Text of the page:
People using our money tips service have been telling us how difficult it can be to get credit when you’ve never borrowed before.
No credit in the past, means no track record of payments. Because of this, it’s hard to get a loan.
It’s also unfair. You may have been extra careful in the past. Never needing to borrow. This is the first time you’ve needed credit.
Punished for being careful.
Having no credit is not the same as having bad credit. But the consequences can be the same; not being able to get a loan.
Here are four tips to get you accepted for credit for the first time…
Brush up your credit score
Credit scores are mostly created using information about how you’ve paid back debt in the past. Despite this, there are factors that have nothing to do with your borrowing past. For example, moving home can reduce your score.
Being on the electoral roll will give your score a boost. One of the first things a lender will check is if you’re on the electoral roll. Lenders may automatically refuse you credit if you’re not registered to vote. This is because they want to see proof that you are living at your declared address. It helps prevent fraud.
But remember: making lots of credit applications will reduce your credit score. This is because lots of searches reduce your score. Find out if you qualify for a loan using a soft, rather than hard, credit check.
Check your credit report for inconsistencies
Check your credit report. A statutory report is free. Make sure your details are consistent and correct. Lenders don’t like inconsistencies between applications. For example, your date of birth should match across all of your accounts. If it’s different on one – get that provider to correct the mistake.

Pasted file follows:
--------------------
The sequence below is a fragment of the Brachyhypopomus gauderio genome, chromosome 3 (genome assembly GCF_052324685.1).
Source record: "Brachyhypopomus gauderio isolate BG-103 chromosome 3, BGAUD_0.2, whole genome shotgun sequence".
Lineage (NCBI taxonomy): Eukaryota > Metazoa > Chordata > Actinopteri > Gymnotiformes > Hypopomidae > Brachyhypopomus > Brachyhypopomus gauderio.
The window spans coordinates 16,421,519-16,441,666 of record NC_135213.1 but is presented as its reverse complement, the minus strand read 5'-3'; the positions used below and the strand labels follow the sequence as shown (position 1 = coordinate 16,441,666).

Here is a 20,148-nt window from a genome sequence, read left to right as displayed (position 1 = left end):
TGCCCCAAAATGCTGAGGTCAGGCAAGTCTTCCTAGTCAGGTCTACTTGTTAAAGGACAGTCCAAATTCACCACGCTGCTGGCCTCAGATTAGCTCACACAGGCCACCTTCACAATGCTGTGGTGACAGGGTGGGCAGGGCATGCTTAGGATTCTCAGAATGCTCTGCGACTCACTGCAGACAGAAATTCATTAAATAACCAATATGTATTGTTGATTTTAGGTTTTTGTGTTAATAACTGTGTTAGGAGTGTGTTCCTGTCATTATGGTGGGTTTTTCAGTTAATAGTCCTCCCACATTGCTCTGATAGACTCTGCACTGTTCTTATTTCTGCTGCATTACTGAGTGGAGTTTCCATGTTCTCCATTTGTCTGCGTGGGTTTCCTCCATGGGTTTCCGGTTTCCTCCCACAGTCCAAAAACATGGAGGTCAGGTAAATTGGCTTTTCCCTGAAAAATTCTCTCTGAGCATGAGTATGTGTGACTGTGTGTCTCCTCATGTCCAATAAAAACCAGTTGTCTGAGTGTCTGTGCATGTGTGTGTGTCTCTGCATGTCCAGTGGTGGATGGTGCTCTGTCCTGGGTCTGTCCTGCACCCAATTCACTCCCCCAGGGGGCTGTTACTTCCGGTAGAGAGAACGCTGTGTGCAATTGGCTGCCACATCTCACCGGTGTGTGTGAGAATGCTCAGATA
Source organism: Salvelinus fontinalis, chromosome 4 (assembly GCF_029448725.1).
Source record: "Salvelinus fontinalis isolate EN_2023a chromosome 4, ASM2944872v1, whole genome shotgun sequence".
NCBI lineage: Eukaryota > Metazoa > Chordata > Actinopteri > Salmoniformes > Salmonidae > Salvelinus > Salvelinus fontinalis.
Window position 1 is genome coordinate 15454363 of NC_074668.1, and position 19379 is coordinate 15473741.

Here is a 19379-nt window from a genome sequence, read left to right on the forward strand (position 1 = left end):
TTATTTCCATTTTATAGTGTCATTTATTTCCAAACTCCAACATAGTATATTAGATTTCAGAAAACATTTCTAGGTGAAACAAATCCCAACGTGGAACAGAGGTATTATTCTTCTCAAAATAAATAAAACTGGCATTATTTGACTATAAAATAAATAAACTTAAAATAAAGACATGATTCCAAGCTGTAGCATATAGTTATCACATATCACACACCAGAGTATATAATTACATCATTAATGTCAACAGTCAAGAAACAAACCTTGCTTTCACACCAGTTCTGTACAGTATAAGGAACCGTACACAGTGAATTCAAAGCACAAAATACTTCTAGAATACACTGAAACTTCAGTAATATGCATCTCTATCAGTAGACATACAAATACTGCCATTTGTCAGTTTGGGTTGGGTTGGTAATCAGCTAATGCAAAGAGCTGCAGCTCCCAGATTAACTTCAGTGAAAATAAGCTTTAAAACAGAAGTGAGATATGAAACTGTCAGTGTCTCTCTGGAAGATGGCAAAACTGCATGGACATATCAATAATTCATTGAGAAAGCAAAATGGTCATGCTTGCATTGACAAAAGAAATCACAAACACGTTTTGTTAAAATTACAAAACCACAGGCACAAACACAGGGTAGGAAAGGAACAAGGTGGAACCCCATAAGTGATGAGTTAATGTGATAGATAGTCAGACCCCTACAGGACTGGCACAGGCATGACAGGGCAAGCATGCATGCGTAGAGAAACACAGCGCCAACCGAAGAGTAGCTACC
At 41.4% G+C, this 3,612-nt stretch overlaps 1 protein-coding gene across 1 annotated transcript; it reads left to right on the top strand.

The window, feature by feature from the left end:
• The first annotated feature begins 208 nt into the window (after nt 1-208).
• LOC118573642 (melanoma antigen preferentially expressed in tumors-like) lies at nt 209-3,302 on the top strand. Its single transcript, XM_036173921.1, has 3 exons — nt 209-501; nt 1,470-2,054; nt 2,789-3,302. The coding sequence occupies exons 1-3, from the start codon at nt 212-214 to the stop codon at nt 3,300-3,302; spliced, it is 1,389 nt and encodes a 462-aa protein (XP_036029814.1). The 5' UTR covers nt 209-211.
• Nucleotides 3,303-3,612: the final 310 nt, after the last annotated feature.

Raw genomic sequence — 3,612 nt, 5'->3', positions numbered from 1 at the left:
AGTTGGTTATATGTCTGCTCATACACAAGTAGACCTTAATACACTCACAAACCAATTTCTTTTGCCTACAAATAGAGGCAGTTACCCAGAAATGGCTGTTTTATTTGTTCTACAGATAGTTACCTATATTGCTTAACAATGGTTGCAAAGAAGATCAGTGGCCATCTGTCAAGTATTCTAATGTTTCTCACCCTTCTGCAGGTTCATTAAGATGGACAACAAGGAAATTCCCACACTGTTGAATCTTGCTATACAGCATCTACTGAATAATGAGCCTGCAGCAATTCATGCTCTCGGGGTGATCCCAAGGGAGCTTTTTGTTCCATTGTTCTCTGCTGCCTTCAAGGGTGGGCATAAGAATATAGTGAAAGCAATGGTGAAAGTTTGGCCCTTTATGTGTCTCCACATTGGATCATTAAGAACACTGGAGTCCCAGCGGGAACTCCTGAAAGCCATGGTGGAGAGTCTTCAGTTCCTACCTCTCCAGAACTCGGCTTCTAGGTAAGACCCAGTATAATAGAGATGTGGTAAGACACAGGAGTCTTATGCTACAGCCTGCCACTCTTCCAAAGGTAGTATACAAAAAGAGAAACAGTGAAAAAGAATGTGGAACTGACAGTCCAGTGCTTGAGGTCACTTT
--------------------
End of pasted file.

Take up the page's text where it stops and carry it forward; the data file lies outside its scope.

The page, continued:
Additionally, it’s always best to apply using one version of your name only. For example, Samuel Smith could also show as Sam Smith or S Smith or Mrs Smith.
Utilities and phones count
Many gas, electricity and water companies report to a Credit Reference Agency. If you’re paying these by direct debit the accounts may show on your credit report. If you’re not paying by Direct Debit – see if you can. As a result, this can provide a track record of repayment.
It’s the same for mobile phones if you have a contract. And mail order.
Try a credit builder loan or credit card
Some lenders, including credit unions, offer credit builder loans. These are loans that are typically only available to people who have saved. And those savings are held as security for the loan. It enables someone with very little credit to begin to build up a repayment history, because the loan element is reported to a Credit Reference Agency.
If you can’t find a credit builder loan, try a credit card. There are many ‘subprime’ credit cards that will lend to people with little credit history. Taking out a card and paying back in full each month will really help. However, be careful. If you don’t repay in full, this is a very expensive way of borrowing. Depsite this, a credit card can really help you get credit when you’ve never borrowed before.